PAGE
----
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BAG doesn't pay to track down mutants quickly

BAG doesn’t pay to track down mutants quickly

Coronaviruses have mutated faster and faster since the start of the year. These mutations, in turn, are spreading around the world. This is also the case in Switzerland. The Indian boom, for example, has been in Switzerland for a month. But it was only discovered a week ago. again “Sunday look“You mentioned that there are two ways to identify mutations.

On the other hand, in university and diagnostic laboratories, where the complete genetic material of the Coronavirus is analyzed. “Whole genome sequencing” has enabled the decoding of more than 6,500 viruses since the program launched in early March.

“This allows us to identify the new variables of concern,” Tania Stadler, 39, a biostatistics specialist at ETH Zurich, told the newspaper. “However, this sequence is too slow to efficiently trace contacts.”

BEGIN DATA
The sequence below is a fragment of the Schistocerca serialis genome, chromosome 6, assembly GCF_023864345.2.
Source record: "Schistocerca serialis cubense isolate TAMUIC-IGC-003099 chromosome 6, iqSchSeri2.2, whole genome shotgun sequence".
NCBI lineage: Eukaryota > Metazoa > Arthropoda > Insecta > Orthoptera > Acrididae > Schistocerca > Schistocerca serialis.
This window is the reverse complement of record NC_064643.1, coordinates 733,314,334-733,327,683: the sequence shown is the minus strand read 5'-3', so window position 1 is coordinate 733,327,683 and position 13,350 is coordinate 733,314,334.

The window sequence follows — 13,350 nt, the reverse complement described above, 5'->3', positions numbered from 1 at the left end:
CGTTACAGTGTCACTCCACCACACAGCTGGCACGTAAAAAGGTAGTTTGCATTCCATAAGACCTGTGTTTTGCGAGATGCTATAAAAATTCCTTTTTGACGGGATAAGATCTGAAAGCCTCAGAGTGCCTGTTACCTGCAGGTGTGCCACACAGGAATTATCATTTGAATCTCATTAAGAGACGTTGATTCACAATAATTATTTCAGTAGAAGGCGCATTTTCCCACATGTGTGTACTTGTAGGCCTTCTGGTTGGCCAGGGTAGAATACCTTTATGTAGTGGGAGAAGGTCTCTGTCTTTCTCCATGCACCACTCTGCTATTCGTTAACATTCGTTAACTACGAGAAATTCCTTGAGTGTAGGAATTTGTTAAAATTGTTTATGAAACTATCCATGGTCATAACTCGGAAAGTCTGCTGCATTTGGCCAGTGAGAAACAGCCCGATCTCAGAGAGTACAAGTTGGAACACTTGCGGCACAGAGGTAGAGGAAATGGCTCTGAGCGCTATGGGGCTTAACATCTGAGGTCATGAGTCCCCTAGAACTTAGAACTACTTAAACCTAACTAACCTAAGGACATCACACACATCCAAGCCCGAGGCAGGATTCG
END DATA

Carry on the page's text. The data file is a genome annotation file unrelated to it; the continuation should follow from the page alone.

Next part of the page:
A faster method used only in the British variant

The second way to track individual mutations is faster. PCR tests for mutations can detect them within 24 hours. “It is faster and cheaper than examining the entire genetic makeup,” says Didier Tronot (65), a virologist at the University of Lausanne. “Such tests can have a huge impact once you know which mutations to look for.”

Polymerase chain reaction (PCR) mutation assays are already used regularly in countries such as England and Denmark. This method was already used in Switzerland to define the British variant. But since then, BAG has stopped funding new mutation tests. Accordingly, Switzerland is lagging behind, much to the dismay of researchers: They have pointed out the importance of tests for mutations for months.

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Entire genome sequencing is still ongoing. This has a crucial advantage: the method can help improve vaccines against mutations. “The new variants can be studied in the laboratory,” says Trono. “This way, we can determine how they interacted with the vaccine.”